Although consumer support tools were better during open enrollment year two as compared with the first go on Healthcare.gov and the state-based marketplaces, there is still a lot of progress that needs to be made.

By simulating a typical shopping experience on each marketplace, researchers from the University of Pennsylvania’s Leonard Davis Institute of Health Economics found that no marketplace offered a personalized total cost estimate, which is the sum of premiums and estimated out-of-pocket expenses, or a “smart organization” of plans according to consumer preferences. Further, only six marketplaces provided a tool to allow consumers to find all participating providers.

The study, funded by the Robert Wood Johnson Foundation, says that while the Web portals are “making progress, … there is still a long way to go.”

Providing this consumer support is critical because of the complex decision of selecting health insurance, which is unprecedented for consumers, says Katherine Hempstead, a director at the Robert Wood Johnson Foundation. “There are so many different cost-related factors and it is difficult to think about them together,” she explains. “People are obsessed with premiums, but so many expenditures can affect that.”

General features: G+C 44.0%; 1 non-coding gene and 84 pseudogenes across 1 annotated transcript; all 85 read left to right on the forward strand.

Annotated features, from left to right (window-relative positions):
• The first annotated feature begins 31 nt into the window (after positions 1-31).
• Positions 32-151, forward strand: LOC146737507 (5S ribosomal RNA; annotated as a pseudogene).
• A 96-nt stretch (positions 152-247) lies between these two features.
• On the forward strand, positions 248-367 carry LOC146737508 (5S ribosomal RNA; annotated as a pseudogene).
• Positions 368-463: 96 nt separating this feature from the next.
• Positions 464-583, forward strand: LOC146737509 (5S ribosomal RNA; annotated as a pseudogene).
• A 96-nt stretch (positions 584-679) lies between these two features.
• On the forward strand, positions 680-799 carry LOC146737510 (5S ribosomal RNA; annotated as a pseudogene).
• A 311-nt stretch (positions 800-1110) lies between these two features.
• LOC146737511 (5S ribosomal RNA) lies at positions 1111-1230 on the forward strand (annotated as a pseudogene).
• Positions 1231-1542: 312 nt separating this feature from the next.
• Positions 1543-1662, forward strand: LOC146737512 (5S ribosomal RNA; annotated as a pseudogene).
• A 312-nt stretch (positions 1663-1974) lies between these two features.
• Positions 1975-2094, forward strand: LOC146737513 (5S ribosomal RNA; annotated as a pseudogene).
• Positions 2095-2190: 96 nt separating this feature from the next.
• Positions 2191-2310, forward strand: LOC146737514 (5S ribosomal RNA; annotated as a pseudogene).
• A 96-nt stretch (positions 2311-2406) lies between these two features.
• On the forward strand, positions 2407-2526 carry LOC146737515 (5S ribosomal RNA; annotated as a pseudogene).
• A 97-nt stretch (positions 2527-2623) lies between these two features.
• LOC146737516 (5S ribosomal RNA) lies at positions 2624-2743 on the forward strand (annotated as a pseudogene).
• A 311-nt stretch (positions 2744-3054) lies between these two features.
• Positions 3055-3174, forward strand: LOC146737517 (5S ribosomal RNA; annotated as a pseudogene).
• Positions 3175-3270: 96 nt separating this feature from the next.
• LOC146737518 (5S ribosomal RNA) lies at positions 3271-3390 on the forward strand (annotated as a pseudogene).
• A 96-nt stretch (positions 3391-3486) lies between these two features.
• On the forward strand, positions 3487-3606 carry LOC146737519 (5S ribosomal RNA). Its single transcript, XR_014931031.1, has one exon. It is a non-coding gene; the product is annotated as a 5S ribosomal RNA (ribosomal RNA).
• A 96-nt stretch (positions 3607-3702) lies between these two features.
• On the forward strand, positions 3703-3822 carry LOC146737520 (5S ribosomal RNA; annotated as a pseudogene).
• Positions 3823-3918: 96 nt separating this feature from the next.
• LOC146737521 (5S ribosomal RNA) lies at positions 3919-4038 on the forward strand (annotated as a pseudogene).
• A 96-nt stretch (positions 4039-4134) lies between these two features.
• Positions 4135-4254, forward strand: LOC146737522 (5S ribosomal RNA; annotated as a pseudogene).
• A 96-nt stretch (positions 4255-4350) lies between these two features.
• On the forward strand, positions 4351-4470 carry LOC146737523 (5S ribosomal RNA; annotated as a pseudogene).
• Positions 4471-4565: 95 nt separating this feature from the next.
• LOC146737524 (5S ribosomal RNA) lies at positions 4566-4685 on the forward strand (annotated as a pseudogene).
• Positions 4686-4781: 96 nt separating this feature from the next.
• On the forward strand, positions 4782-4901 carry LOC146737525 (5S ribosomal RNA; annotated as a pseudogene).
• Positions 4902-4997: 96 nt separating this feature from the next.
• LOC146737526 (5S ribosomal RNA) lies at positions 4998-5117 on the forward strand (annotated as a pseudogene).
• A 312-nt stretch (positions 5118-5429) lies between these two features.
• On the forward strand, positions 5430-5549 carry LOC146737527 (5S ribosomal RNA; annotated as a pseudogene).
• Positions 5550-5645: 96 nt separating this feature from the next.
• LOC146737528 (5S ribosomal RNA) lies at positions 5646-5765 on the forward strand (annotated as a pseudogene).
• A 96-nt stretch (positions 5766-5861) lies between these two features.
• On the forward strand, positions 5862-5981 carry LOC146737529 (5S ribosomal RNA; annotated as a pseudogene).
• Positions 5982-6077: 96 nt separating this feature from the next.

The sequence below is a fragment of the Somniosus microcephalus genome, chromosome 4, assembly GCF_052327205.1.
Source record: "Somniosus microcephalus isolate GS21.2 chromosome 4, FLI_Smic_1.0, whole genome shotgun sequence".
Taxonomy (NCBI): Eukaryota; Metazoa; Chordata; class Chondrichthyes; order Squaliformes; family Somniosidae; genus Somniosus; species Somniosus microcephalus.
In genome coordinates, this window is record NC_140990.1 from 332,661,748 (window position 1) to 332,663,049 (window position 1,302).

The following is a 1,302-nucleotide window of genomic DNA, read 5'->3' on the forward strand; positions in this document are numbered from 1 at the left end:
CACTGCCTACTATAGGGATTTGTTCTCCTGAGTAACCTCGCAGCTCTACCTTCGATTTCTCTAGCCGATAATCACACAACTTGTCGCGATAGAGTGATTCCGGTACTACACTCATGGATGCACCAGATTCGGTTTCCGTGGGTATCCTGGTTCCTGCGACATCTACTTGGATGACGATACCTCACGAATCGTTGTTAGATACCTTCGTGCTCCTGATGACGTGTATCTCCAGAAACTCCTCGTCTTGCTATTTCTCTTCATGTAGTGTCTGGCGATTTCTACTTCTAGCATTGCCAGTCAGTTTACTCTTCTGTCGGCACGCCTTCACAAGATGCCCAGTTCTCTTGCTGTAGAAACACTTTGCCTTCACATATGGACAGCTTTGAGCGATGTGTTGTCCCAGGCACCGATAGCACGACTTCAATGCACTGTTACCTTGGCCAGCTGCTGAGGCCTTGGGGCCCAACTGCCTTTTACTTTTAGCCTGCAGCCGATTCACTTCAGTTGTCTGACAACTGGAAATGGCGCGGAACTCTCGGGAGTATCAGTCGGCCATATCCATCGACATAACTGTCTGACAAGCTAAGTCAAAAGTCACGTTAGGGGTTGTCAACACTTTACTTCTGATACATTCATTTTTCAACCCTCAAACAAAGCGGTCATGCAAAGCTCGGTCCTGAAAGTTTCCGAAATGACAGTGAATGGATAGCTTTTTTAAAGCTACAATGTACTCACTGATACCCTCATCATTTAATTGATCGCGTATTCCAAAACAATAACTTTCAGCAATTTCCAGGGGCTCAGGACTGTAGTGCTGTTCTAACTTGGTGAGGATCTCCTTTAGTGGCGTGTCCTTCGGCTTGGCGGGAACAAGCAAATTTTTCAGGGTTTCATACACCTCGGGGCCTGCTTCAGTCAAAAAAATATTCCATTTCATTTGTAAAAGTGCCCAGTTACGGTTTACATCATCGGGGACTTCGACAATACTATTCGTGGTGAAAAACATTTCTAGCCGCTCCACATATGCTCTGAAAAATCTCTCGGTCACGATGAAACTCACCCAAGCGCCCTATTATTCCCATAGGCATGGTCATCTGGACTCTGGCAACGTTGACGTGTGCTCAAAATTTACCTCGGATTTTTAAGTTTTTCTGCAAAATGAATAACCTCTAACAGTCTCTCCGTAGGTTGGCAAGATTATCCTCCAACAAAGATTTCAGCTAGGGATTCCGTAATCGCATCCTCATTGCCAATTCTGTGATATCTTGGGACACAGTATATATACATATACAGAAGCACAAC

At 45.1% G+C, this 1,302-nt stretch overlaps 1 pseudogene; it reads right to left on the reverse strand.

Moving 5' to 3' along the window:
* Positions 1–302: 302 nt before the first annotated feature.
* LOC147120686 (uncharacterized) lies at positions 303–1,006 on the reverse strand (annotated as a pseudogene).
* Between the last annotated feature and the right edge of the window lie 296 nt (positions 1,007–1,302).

The minor changes from year one to two open enrollment were likely a result of learning by doing, Hempstead says. Just as it is a complicated decision for consumers, it also difficult to present to consumers from the standpoint of IT vendors. She explains that so much emphasis is placed on eligibility and premium that some nuances of plan choice design don’t get as much focus. “It really is a complicated decision, so I think everyone is getting better at showing this,” she adds. “… We have to better support consumer choice.”

These issues also affect those with employer-sponsored insurance, as private health care exchanges often provide a multitude of options as well, she says. “This is the future of how people buy health insurance; we can do a better job and change this product.”

One possible outlet for consumer help is brokers, as they understand health insurance and its features. “It’s easier for a lot of people to get help in person … brokers are incredibly helpful,” Hempstead says.

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